Post by MorEQsThanAnswers on Dec 16, 2019 1:47:29 GMT -6
A friend of mine is building a mixing studio at home and plans to add a [temporary] partition using drywall so that the windows would be in the center of the front wall. He is not trying to soundproof or build rooms within rooms, simply add a partition and tune the room. We were curious:
1) Does it make sense for this partition to be insulated for the sake of symmetry with the opposing wall (which is on the side of the house and is surely insulated)? There would be about a hallway's worth of an air-gap between the partition and the "actual wall" on the other side of it.
2) Should one be matching the use of wood vs. metal studs with what is in the walls of the house? My research indicates that they way the room "moves" is an important consideration for a control room; metal vs. wood studs could play a role in how the wall takes energy. Maybe using a different material is the ticket because it could help reduce natural resonances (think Tacoma Narrows Bridge)?
3) In regards to thickness, I plan to match what was used in the existing walls for the sake of symmetrical absorption (even though drywall doesn't do much in the first place). This is valid right? Otherwise, we'd use the thickest for the sake of comfort when hanging treatment.
I wouldn't think of it in terms of absorption. There will be very little "absorption" in drywall walls and all of it would be a frequencies so low as to be of no real concern.
Since you mention it's temporary, I would not do this as it doesn't add anything but symmetrical reflections. I would deaden the primary reflection points as much as possible and move on. You also didn't mention the distance between the ears and the side walls. If they're more than 2x-3x the distance of the ear to the monitors, then I wouldn't worry. I have no proof to back that up, just that I've worked in a few small studios over the years and never really had an issue as long as the walls are either dead, or far enough away that they don't cause immediate reflections.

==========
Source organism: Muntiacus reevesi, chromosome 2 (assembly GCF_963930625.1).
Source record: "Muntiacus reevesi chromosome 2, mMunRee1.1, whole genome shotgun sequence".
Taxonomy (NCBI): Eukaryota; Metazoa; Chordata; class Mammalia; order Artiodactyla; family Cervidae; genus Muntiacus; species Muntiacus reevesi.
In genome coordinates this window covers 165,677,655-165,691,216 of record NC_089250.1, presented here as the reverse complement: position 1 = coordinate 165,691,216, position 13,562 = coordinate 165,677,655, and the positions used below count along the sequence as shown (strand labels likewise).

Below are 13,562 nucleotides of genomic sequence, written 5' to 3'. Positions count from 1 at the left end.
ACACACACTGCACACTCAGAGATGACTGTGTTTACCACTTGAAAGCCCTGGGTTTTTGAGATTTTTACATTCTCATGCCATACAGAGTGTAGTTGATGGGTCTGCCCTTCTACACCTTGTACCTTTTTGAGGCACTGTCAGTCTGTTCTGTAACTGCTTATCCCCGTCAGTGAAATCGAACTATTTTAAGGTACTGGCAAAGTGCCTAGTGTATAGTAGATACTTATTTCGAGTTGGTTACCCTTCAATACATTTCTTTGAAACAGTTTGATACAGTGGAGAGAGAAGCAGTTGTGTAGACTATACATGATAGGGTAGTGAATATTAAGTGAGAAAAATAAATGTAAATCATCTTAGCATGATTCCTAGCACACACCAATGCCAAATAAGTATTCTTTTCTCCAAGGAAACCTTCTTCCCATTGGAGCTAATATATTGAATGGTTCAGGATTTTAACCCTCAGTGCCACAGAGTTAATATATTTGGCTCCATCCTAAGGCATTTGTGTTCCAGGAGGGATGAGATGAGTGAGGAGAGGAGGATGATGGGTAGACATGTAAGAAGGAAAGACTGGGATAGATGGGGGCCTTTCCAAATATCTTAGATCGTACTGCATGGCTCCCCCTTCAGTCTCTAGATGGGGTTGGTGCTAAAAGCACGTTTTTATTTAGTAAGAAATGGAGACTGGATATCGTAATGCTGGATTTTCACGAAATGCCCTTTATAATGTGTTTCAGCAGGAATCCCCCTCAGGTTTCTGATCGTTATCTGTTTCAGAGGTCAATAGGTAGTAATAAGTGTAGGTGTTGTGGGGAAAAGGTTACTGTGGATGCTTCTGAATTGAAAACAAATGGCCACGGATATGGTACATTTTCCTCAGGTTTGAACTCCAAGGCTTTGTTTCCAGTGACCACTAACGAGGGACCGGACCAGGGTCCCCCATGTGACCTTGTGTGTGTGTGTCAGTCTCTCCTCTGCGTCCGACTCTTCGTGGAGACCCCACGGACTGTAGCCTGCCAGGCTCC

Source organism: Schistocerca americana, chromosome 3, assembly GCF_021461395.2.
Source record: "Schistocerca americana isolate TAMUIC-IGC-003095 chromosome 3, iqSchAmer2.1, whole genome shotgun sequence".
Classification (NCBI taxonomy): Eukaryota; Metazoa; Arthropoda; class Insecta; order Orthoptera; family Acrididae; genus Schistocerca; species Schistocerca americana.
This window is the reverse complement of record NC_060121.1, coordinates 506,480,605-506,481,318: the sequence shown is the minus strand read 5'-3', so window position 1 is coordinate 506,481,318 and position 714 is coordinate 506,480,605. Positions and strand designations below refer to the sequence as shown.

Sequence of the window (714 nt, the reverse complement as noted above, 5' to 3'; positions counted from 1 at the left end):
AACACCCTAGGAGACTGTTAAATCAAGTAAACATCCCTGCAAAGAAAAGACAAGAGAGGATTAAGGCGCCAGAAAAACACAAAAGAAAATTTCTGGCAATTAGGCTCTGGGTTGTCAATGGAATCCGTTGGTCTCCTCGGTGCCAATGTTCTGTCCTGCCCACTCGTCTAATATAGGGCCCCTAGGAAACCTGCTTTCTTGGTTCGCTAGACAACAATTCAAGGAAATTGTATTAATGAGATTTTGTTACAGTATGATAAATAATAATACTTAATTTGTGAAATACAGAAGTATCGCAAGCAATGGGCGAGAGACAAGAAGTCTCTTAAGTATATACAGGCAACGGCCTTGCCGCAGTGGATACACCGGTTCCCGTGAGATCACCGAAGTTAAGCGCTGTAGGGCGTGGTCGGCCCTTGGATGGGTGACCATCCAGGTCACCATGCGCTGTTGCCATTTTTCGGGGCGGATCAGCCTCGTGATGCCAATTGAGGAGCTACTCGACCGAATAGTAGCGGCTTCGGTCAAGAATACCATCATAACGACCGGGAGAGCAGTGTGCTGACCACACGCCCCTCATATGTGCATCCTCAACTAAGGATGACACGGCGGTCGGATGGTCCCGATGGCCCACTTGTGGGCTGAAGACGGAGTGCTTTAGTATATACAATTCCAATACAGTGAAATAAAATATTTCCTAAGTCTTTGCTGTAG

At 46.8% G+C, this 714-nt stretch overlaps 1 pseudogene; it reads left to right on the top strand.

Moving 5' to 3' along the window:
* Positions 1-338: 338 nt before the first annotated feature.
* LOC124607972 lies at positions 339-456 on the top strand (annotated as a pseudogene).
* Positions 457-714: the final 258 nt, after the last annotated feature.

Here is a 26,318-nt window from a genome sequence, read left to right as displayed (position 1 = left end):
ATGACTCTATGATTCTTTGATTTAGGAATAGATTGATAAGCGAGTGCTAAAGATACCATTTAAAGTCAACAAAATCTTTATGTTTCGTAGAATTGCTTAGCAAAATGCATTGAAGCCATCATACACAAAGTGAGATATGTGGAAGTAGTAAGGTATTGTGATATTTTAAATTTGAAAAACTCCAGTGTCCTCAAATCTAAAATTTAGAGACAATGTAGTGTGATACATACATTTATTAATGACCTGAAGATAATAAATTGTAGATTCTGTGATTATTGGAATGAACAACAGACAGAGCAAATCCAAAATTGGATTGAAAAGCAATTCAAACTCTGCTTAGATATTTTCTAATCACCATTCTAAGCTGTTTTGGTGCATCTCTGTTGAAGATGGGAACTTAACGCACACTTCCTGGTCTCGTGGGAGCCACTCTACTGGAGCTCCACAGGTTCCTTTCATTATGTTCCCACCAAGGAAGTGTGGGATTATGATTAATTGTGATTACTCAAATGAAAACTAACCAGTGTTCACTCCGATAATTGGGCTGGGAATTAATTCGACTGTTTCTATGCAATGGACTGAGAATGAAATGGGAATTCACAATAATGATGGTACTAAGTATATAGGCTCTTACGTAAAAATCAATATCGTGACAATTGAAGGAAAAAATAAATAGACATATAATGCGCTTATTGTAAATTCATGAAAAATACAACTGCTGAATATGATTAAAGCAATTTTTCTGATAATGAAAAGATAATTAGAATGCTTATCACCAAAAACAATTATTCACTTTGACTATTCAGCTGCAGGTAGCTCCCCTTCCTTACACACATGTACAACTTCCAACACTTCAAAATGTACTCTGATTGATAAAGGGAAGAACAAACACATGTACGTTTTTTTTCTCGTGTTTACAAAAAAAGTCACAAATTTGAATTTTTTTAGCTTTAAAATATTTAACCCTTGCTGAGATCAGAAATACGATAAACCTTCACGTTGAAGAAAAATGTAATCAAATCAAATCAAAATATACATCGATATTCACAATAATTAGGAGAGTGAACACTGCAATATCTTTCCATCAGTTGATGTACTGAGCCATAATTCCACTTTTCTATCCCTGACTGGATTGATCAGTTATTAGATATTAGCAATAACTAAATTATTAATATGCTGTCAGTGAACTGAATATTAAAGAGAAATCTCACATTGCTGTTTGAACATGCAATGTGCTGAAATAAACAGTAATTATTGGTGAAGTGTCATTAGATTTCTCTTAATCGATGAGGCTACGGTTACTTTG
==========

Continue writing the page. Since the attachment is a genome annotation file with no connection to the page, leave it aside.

But to answer your questions, I would insulate the wall simply to keep resonances down, but since drywall is quite damped on it's own due to it's weight, (if your studding is normal 16") then you're probably not going to have much issue anyway if you use 5/8 drywall.
Also, drywall walls are not meant to "absorb" sound. They're meant to keep sound from transferring out. This means mass. Heavier weight means lower frequencies being kept from transferring through the material by lowering the resonance point below a reasonable frequency. The less mass a wall has, the easier it is to transfer the energy into the material and cause it to resonate.
On the other hand, this is important for something like a live room where the power of the sound is 120dB, but not really that important in a room where the audio power is only 70dB.
Wait, you want to make the room smaller? Just to have windows in the center of a wall? If it were me, I would want every inch of space I could get.
Plus 1 to that. By making the room smaller you may be making it harder to treat. On paper you may end up with better dimensions, and a better ratio of HxWxD but instead of loosing a "hallway size" space on the other side of the partition it would most likely be better to fill that space with a HUGE floor to ceiling bass trap/wall. Of course I have no idea the layout of the room, but I'd reconsider this plan if it were me.
Post by MorEQsThanAnswers on Dec 18, 2019 1:54:01 GMT -6
Thank you all for the feedback! Seems like he should value the room for the size it's giving him and not mess with it. I'd end up putting gobos in front of windows anyways, so there isn't much to gain from obsessing over this symmetry.